Ivan Boesky Research Paper

1510 Words7 Pages
Ivan Boesky, who was born in Detroit in 1937, studied law before becoming an up-and-coming investor and collecting fortune worth over $250 million dollars. His link in the 1986 insider trading scandal, however, ruined his name and landed him with a $110 million dollar fine and a prison sentence. The character Gordon Gecko in the movie Wall Street (1987) is believed to be partially based on Boesky. For the first 30 years of his life, Ivan Boesky wasn't sure what career he wanted to do. He was the son of a Ukrainian immigrant who had now become a Detroit restaurant owner, Ivan graduated from the Michigan State college of Law and went from one job to another until landing on Wall Street in 1966 as a stock analyst. His wife whose name was Seema…show more content…
Over 3,000 mergers and buyouts worth more than $120 billion occurred in 1987 alone. Time and again the share price of stock in companies targeted for leverage buyout, or hostile buyout would rise before the deals were revealed, showing that insider trading was happening. Using an arbitrage fund of capital provided by limited partners, Boesky would pay more than the current trading price for a company's shares with the hope of selling them at a higher price when the acquisition was declared. For example, Boesky and others bought a large block of shares in Gulf Western before rumors of a takeover bid drove up the price of that stock. Three days before Maxim Group presented an $850 million offer for Pacific Lumber Company., Boesky bought 11,000 shares of Pacific Lumber stock. When acquisition expert named Dennis Levine, managing editor of Drexel Burnham Lambert, was accused with illegal trading in May 1985, the SEC learned that Boesky had made a deal with Levine which he was paid for inside information. In return for kindness, Boesky allowed the SEC to secretly tape his conversations with junk bond dealers and takeover artists. The SEC allowed the arbitrageur to reduce his partnership charges by selling stocks and securities before his crimes were made public. Outraged members of Congress and the business community complained about this arrangement that Boesky received. Some experts expected that the widening…show more content…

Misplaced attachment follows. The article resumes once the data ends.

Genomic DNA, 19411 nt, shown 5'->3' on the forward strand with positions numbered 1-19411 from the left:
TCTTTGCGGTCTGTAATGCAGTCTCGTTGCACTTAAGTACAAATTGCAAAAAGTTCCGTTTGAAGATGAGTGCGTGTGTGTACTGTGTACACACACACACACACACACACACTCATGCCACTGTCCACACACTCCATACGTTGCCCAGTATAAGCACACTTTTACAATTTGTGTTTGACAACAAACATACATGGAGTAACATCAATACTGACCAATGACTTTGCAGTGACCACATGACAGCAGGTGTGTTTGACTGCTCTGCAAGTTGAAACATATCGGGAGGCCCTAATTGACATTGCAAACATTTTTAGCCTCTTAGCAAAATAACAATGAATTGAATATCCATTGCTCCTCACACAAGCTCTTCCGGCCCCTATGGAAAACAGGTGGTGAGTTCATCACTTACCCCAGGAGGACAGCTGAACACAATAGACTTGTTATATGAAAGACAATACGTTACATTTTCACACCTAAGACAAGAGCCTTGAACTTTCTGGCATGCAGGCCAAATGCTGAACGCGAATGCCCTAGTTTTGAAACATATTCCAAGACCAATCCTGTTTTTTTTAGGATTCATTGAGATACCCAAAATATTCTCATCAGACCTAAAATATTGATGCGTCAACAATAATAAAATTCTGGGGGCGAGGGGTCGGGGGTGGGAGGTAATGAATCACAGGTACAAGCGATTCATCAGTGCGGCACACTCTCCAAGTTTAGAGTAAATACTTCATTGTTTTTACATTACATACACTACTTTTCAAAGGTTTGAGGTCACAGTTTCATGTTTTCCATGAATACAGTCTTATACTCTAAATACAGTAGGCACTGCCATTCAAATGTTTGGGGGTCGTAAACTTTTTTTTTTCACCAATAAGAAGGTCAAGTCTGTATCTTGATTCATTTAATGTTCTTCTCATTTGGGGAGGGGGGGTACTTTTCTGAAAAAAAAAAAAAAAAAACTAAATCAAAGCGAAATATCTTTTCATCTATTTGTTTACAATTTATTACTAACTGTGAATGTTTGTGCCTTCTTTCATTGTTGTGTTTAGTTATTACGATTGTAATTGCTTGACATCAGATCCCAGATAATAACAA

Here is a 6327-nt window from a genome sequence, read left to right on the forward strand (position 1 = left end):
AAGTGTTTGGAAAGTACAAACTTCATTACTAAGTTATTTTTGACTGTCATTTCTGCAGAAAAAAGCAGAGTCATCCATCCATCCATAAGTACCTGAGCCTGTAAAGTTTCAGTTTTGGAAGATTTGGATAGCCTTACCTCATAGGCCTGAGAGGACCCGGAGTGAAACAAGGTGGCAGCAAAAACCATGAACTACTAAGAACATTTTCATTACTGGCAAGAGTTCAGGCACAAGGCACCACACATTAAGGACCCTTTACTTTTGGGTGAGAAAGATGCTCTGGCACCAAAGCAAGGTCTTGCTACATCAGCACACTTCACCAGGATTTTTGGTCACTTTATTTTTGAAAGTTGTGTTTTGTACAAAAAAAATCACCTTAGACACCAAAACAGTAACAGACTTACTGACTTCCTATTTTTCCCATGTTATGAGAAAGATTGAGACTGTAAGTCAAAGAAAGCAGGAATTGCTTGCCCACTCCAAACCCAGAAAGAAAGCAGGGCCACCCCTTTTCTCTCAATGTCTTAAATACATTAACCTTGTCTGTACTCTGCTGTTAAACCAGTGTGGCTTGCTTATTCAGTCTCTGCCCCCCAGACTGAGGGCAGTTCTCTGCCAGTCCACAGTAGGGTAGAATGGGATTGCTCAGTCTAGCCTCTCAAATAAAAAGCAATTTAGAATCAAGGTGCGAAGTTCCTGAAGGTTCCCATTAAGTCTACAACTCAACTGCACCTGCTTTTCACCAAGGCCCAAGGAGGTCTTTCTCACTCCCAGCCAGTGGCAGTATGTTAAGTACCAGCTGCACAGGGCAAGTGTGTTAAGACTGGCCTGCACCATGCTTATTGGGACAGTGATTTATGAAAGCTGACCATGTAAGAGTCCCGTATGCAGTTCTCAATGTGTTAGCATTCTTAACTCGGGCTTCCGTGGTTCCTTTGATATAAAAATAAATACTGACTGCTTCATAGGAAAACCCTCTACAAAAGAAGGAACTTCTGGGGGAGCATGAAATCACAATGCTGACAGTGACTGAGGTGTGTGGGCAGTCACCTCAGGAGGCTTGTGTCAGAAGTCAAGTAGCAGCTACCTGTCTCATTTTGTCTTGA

In 1989 junk bonds remained strong; high-yield bond funds realized 60 percent gains over three years. But without Milken, potential borrowers and investors lost confidence in Drexel. In 1989, when Congress forced S&L thrifts to liquidate their high-yield bond holdings, and big bond issuers like Integrated Resources, South mark and Lomas Financial defaulted, the junk bond market went into a nose-dive. Drexel reported losses of $45 million for the year and carried $1 billion in unsold high-yield bonds. Economist Daniel Fischel guessed that the temporary decline of the junk bond market led to a credit crunch that added to the 1990

More about Ivan Boesky Research Paper

Open Document